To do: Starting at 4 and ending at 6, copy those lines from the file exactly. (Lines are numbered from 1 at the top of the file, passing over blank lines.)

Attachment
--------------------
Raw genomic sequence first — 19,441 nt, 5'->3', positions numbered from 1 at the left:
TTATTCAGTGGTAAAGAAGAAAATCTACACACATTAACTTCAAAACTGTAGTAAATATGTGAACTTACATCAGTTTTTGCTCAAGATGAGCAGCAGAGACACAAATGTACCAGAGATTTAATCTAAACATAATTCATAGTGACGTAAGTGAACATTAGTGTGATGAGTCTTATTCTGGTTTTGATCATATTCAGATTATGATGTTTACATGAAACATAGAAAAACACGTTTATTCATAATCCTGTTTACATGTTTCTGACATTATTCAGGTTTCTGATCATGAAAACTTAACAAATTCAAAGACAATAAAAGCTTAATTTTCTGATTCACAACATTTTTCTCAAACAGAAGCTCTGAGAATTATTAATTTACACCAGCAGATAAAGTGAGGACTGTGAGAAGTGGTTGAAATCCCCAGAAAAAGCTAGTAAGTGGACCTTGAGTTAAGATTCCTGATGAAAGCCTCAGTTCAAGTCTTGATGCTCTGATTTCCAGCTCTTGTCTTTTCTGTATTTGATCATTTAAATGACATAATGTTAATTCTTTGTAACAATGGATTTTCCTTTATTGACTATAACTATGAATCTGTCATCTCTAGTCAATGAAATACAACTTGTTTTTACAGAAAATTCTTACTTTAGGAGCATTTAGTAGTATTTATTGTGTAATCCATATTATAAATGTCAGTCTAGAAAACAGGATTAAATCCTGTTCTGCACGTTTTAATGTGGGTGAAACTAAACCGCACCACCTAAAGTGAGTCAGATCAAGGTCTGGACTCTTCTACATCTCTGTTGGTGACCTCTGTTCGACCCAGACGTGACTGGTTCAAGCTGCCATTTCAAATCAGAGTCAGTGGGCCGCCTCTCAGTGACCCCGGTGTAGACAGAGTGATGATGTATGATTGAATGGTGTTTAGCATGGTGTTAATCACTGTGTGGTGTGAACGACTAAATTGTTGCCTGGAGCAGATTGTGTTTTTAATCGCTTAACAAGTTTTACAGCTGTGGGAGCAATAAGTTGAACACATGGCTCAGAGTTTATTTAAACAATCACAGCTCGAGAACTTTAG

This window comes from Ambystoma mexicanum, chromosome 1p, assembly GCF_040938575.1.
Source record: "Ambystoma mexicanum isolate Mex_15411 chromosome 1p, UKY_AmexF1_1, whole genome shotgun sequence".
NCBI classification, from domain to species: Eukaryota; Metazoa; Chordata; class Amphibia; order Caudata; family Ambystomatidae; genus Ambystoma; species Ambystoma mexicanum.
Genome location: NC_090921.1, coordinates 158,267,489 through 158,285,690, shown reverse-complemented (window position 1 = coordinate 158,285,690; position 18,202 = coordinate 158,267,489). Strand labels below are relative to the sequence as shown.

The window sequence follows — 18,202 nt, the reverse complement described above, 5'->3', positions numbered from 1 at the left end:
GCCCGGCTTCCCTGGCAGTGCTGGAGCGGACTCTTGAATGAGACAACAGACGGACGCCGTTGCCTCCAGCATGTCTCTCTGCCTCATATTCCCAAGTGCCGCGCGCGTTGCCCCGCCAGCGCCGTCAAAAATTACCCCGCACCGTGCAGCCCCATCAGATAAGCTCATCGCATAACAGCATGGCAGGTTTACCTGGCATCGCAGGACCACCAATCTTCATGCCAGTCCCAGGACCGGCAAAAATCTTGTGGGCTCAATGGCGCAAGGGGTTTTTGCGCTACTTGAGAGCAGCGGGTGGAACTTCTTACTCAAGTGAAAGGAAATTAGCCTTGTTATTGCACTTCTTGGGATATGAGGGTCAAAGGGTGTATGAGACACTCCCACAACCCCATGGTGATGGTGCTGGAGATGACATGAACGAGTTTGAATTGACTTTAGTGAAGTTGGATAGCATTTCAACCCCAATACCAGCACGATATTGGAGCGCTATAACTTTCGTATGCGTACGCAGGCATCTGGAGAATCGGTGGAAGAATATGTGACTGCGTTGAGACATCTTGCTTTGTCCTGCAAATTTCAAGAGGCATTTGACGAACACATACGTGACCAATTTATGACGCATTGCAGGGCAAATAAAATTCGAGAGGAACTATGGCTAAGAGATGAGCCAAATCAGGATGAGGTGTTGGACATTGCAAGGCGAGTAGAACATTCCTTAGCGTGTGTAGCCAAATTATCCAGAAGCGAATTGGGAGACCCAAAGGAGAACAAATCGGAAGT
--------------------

Source record: "Ambystoma mexicanum isolate Mex_15411 chromosome 1p, UKY_AmexF1_1, whole genome shotgun sequence".
NCBI classification, from domain to species: Eukaryota; Metazoa; Chordata; class Amphibia; order Caudata; family Ambystomatidae; genus Ambystoma; species Ambystoma mexicanum.
Genome location: NC_090921.1, coordinates 158,267,489 through 158,285,690, shown reverse-complemented (window position 1 = coordinate 158,285,690; position 18,202 = coordinate 158,267,489). Strand labels below are relative to the sequence as shown.